Recently I had the chance to play “Secret Hitler” surrounded by people that I truly admire for a different variety of reasons. I used the opportunity to experiment and learn about human dynamics.
Secret Hitler is a role-playing game that includes deception. You can either be playing as a liberal, as a fascist or as Hitler. The President rotates over all the players and can nominate a chancellor that is then voted by everyone in order to accept the cabinet or not. Liberals can win by passing liberal legislation on the parliament or killing Hitler, and the fascists win by either nominating Hitler as Chancellor after some fascist regulations have passed or passing their own bills. The fascists, as conspirators, know each other and Hitler, while the liberals and Hitler himself don’t know the role of anyone else. Of course in order to win, both sides need to deceive their counterparts, and keeping your role secret is a must to play strategically.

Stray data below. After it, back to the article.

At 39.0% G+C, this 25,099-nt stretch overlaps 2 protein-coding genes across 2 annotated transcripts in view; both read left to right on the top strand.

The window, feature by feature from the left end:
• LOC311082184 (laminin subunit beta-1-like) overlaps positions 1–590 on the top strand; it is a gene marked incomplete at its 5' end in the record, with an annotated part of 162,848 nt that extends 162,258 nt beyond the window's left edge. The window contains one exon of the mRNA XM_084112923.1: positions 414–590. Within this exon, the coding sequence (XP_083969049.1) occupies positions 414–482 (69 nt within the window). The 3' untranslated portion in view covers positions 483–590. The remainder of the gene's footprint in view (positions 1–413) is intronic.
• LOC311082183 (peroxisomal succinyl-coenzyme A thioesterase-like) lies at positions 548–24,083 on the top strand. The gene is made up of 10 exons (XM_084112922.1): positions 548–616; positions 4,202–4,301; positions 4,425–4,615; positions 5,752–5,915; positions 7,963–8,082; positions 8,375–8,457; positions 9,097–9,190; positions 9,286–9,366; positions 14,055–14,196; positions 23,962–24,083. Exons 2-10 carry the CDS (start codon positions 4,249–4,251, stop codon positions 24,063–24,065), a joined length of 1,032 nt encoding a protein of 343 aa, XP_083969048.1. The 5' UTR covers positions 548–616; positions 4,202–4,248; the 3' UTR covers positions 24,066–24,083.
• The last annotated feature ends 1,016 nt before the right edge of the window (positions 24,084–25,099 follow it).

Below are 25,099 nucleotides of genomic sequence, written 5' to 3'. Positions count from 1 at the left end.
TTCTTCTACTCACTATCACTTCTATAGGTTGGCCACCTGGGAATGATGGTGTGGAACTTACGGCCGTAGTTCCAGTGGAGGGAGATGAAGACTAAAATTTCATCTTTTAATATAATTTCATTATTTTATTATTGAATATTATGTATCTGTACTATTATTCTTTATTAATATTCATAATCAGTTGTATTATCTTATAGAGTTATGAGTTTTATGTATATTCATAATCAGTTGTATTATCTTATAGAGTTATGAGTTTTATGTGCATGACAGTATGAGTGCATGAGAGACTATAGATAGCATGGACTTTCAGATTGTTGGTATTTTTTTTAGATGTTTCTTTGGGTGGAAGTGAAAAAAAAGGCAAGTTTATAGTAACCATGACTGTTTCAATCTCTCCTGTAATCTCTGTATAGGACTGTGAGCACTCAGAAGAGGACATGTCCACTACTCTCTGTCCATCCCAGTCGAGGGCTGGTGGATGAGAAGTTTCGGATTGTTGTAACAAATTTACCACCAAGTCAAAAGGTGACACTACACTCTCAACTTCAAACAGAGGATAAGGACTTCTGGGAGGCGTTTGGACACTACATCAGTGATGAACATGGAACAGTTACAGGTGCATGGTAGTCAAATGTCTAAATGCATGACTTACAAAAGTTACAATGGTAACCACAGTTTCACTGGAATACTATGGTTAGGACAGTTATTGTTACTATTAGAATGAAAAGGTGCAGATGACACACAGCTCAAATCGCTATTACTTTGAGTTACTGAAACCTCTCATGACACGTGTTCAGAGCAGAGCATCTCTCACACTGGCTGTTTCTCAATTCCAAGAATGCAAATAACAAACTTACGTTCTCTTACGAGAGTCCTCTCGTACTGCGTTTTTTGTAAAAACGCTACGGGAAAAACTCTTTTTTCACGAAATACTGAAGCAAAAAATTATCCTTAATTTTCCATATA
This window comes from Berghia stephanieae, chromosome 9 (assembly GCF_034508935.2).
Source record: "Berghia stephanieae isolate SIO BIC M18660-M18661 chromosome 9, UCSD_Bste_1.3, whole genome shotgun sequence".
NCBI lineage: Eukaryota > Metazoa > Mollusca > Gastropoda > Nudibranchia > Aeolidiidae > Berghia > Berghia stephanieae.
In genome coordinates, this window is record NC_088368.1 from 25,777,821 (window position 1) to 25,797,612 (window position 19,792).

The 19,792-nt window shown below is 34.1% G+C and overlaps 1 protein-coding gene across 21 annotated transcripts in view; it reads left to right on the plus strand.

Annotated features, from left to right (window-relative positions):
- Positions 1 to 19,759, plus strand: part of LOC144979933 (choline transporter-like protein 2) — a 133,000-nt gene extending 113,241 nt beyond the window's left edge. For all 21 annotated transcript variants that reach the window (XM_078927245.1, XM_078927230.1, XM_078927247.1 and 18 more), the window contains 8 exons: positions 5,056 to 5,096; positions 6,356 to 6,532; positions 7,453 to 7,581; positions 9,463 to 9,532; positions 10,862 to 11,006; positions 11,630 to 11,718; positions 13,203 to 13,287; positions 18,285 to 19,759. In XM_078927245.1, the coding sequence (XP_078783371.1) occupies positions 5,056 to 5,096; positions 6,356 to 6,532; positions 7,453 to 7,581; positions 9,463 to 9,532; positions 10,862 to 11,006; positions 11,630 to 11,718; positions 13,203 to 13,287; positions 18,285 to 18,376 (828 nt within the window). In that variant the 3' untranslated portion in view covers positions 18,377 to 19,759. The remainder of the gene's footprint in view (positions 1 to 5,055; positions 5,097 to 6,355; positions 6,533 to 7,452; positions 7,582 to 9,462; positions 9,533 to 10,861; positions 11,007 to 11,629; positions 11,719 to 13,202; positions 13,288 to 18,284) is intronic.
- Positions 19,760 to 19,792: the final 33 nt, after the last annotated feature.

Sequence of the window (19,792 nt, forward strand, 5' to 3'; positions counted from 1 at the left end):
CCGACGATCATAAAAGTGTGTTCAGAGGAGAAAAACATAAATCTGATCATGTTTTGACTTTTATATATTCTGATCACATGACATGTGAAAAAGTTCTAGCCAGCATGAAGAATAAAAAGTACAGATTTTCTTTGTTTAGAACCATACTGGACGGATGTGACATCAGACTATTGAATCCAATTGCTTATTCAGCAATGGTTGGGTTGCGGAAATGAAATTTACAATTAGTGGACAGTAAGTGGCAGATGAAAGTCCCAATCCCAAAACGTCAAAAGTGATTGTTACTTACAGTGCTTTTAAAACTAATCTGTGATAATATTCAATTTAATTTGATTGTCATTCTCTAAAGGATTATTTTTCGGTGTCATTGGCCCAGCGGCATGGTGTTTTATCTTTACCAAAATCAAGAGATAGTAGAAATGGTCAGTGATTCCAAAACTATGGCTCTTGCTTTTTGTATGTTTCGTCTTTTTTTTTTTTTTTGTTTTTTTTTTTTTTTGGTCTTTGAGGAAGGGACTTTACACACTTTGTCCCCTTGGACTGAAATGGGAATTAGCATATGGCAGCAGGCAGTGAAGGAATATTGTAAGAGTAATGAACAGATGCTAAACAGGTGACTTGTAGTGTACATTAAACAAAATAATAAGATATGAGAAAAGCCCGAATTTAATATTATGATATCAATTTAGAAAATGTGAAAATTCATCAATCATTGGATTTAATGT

I conducted this experiment in two different sessions. The first I played seriously, and I managed to win every single game I played, even though I did not manage to play as a liberal, I won as regular fascist and as Hitler. During the second session, even announcing that I was A/B testing this game, I played as if I would be absolutely clueless, to see the different reactions. One day passed in between in order for people to forget my behaviour from the first game session. On the second session, I lost all but one game, and I barely played at all. More on this later.
Here is the list of things that I learnt from playing this game under these experimental circumstances.
1 – Loud people will be always listened to first
The “Charisma Bias” is defined as the fact that we tend to value more the opinion of outgoing and loud people. The louder people will usually have the first word in a discussion, regardless of whether they have facts or not, or whether they are saying anything that adjusts to logic. The danger comes when the loud people has an agenda that does not align with the general interest or they are just clueless and pretending to know.